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Tracking Greatness: Lomachenko

Back in October 2013, I wrote (on another site) the following about Vasyl Anatoliyovich Lomachenko and his upcoming fight with Jose Ramirez

‘‘He reminds me of the Olympians from the ‘76 and ‘84 (American) teams, like (Sugar Ray) Leonard, (Leon and Michael) Spinks, (Evander) Holyfield, (Pernell) Whitaker, (Mark) Breland. They were ready to face established pros from Day One.’’—Carl Moretti (Yahoo Sports)

“Jose “Negro” Ramirez (25-3) recently shocked Filipino Rey “Boom Boom” Bautista (34-2) in an ugly and sometimes dirty brawl featuring head butts and elbows to win the WBO International featherweight title and he did it in Davao City, Philippines, no less. “Negro” has been flying under the radar as most of his work has been done south of the border in and around Mexicali. In fact, his astonishing win over Bautista was his very first bout outside of Mexico where he won his first 20 professional fights out of the gate.

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“Despite Ramirez’s credentials, he will be no match—no, make that made to order for the speedy and technically crafty 25-year-old Lomachenko. The Ukrainian is touted as one of the greatest amateur boxers in recent decades most likely will put on a clinic in this his first professional fight.

“There has been a lot of discussion recently about the purist style of boxing. For those who like it, you will love Vasyl Anatoliyovich Lomachenko.

“After Vasyl dispatches Ramirez, the Ukrainian’s next opponent could come from the current top ten featherweights. In fact, it just might be the winner of the Battle of Orlando’s”.
Lomachenko’s Debut: Sensational (October 13, 2013)

“… the best fighter coming out of the amateurs since Sugar Ray Leonard. He fights like a professional, has great reflexes, speed and he’s heavy handed, everything he you want in a fighter.”—Bob Arum
“He has experience and power.”—Jose Ramirez

“Lomachenko is special.”—Roy Jones Jr.

“It’s not often that a fighter will live up to the hype, but Vasyl Lomachenko did that and more tonight at the Thomas & Mack Center in Las Vegas.

“Despite Jose “Negro” Ramirez WBO International featherweight championship credentials, he was no match for the speedy and technically crafty two-time, 25-year-old Olympic gold medalist, The Ukrainian Lomachenko, one of the greatest amateur boxers in recent decades (reportedly amassing an amazing amateur record consisting of around 396-1), put on a mini clinic in this his first professional fight. He used perfect distance and separation, incredible movement, solid defense, and an offense that included four- and five-punch combinations and crunching body shots. In fact, he floored “Negro” twice with body shots and once with an invisible head butt. The last body blow delivered late in the fourth round put Ramirez down and out. Referee Russell Mora waived it off immediately.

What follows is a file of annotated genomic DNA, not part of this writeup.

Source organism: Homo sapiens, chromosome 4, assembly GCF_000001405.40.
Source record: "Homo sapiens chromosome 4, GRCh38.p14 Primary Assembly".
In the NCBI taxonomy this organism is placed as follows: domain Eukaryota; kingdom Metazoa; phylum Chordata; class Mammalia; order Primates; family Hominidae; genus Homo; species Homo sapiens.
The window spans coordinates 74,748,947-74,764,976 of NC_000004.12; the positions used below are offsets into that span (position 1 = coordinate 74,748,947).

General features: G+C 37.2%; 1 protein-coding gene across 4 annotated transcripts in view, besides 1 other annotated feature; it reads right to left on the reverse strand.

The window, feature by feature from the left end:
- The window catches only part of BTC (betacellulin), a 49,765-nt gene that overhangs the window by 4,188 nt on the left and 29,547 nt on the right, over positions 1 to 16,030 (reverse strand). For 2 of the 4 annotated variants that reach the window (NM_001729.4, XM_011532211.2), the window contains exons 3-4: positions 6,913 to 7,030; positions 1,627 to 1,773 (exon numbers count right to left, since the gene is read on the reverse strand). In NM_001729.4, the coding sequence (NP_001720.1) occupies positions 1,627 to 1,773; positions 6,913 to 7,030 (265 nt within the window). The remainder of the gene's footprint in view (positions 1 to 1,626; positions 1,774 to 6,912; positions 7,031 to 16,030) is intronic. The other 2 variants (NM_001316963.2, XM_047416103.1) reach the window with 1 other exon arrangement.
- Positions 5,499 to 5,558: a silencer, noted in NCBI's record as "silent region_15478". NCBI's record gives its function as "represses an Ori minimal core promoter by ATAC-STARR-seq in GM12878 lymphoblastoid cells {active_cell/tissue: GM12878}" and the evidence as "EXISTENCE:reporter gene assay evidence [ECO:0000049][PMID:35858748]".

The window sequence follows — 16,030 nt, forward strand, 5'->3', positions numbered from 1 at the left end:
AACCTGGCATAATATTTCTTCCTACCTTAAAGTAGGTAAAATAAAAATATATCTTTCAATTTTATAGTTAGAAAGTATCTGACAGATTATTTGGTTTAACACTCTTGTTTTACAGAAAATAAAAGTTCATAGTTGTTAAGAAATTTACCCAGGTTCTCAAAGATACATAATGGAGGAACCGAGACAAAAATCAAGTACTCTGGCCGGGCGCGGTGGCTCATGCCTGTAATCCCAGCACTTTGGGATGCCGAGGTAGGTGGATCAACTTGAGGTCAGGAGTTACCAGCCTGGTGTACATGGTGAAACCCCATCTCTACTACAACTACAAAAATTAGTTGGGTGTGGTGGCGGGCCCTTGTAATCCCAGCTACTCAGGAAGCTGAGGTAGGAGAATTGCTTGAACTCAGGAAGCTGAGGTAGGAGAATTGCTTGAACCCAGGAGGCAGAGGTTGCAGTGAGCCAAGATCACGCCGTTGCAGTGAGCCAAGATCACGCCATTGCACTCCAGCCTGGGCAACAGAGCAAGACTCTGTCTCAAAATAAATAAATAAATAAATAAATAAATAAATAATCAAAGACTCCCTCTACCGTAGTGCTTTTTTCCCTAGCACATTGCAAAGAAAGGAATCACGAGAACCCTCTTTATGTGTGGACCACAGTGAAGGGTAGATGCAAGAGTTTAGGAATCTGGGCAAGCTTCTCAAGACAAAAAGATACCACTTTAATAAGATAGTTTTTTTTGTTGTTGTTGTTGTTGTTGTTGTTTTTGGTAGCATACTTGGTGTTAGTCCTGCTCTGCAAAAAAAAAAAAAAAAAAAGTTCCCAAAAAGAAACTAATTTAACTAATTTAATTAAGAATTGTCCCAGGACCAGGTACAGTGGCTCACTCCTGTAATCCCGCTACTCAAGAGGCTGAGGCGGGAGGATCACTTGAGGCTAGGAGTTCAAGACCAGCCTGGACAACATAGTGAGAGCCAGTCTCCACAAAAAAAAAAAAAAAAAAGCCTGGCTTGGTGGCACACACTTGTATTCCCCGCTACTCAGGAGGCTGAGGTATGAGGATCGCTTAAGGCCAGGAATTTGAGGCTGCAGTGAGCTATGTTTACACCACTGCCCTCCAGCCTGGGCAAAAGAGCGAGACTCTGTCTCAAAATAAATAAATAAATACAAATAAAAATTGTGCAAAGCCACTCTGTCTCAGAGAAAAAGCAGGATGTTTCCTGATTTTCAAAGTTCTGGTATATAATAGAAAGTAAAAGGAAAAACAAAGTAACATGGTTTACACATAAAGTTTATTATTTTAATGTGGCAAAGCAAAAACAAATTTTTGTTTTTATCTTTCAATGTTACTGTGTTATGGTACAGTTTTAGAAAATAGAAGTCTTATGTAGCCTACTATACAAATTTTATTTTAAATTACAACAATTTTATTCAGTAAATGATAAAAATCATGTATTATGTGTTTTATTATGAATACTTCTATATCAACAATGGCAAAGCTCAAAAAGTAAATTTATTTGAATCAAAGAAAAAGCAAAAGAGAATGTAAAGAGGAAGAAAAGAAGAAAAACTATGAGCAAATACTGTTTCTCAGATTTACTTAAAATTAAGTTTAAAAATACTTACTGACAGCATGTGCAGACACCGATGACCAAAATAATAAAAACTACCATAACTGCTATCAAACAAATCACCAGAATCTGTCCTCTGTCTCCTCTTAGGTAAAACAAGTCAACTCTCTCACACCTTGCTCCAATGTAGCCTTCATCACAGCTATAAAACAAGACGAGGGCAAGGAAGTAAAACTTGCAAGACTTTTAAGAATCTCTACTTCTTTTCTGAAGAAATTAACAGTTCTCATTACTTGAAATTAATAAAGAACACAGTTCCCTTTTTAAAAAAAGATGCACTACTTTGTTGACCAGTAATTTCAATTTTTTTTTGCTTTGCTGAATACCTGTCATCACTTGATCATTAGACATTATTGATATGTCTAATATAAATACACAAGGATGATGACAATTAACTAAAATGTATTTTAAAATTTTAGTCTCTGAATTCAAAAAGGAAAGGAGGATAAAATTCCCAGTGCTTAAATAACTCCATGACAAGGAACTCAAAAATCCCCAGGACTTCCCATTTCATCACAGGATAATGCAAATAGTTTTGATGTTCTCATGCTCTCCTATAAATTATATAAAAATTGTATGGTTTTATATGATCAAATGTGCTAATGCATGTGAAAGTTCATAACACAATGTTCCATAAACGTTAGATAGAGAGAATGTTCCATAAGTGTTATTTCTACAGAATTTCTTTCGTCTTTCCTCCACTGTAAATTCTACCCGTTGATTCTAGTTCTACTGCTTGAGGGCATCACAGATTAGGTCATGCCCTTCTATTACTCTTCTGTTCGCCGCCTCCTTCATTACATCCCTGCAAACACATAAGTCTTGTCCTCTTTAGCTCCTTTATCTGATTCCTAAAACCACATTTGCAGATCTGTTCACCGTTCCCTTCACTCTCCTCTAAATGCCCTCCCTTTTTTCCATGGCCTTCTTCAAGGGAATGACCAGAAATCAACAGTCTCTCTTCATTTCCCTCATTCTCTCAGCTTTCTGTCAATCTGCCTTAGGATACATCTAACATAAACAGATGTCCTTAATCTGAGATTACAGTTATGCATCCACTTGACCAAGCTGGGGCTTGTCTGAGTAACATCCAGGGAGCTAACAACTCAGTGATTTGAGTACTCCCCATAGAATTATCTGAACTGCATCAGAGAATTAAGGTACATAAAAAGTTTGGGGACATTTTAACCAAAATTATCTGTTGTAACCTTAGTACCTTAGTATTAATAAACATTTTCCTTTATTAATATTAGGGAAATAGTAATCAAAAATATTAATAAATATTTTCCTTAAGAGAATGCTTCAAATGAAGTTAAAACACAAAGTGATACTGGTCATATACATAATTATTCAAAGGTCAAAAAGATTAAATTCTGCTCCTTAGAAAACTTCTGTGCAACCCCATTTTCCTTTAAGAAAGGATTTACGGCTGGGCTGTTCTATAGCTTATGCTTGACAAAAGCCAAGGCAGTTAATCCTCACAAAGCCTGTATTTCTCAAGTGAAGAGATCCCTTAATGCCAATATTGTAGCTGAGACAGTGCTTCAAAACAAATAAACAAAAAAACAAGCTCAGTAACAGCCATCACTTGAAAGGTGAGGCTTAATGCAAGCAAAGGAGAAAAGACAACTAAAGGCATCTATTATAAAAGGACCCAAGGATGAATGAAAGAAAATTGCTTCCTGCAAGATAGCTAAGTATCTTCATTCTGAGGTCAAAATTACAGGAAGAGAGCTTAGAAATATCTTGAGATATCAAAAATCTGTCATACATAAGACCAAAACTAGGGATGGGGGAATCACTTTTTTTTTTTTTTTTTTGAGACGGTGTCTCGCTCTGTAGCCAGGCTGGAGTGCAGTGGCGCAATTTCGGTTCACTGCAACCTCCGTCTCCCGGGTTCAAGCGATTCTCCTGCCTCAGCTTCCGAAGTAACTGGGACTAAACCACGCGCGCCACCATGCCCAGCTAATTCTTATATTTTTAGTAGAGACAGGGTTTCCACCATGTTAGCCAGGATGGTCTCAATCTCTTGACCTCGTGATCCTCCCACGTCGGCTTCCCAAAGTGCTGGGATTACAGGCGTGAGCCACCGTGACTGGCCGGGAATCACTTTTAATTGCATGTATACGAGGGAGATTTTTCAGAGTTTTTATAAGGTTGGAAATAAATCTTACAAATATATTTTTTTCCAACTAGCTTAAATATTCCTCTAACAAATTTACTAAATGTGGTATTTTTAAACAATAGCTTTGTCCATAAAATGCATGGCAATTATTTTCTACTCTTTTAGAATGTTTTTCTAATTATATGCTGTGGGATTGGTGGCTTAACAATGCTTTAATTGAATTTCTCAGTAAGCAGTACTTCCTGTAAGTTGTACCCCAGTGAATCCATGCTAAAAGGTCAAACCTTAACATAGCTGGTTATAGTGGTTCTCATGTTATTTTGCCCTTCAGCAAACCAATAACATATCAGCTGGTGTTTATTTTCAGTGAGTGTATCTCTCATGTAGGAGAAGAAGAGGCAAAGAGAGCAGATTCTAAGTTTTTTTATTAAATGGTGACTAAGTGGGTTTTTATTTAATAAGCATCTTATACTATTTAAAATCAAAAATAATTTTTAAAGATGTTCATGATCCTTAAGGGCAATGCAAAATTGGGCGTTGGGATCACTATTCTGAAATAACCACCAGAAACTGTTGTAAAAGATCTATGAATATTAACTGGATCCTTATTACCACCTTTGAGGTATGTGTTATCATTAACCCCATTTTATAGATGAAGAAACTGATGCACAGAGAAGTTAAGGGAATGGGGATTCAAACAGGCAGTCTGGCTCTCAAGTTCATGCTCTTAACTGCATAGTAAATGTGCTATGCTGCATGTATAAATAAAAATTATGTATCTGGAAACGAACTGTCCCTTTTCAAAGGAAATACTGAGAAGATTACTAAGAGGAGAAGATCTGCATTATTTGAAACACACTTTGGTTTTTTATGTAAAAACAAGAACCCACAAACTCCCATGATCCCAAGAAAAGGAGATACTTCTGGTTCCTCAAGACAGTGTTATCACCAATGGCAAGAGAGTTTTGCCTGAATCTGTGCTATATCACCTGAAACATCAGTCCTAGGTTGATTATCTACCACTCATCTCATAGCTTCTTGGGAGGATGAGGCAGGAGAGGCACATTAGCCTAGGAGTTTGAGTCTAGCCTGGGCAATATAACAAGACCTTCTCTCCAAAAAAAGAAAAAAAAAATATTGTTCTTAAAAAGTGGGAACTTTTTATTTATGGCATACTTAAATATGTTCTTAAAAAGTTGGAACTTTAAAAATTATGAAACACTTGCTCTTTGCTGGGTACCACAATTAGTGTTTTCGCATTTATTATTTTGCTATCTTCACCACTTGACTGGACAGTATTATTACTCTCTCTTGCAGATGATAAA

“There has been a lot of discussion recently about the purist style of boxing. Vasyl Anatoliyovich Lomachenko combines it with obvious power.

“Lomachenko has let it be known that he wants to be the greatest boxer the sport has ever seen. Given tonight’s debut performance, he could well be destined for superstardom. Look for him to seek a world title fight in his next fight and I’m betting the opponent just might be the winner of the Battle of Orlando’s, Orlando Salido.”
It’s Lomachenko’s Time (February 13, 2014)

“I know people expect Lomachenko to beat me and take my title away, and while I respect all he did as an amateur, professional boxing is not the same. He has had just one professional fight. My experience, strength and hunger will be the difference.”—Orlando “Siri” Salido

“I may have only one professional fight on my resume but I have been boxing all my life…”—Vasyl Lomachenko

“By now, we all know about Gennady Golovkin, Sergey Kovalev, Ruslan Provodnikov, Evgeny Gradovich, and many other fan-friendly Eastern European warriors who have raised the bar on excitement. They seemingly come from everywhere.  Ukrainians, Uzbekistanis, Belarusians, Kyrgyzstan, Bulgarians, Armenians, Kazakhstanis, Russians, and Poles and have erased the stereotypes of being robotic, technically boring, and straight— au contraire.

“And the best of the bunch might be someone we have only seen once; namely, two-time Olympic Gold Medalist Vasyl Lomachenko (1-0) who will battle “Siri” Salido (40-12-2) on March 1 at the Alamodome live on HBO. The Ukrainian has picked a tough customer in Salido who gets stronger as his fights progress and who enters this title defense having won six of his last seven fights by knockout. While some think he is chinny, I attribute it more to a balance issue than anything else as he always seems to recover from his knockdowns. And even against Mikey Garcia, he was coming on at the end. Salido is simply someone who never should be underestimated.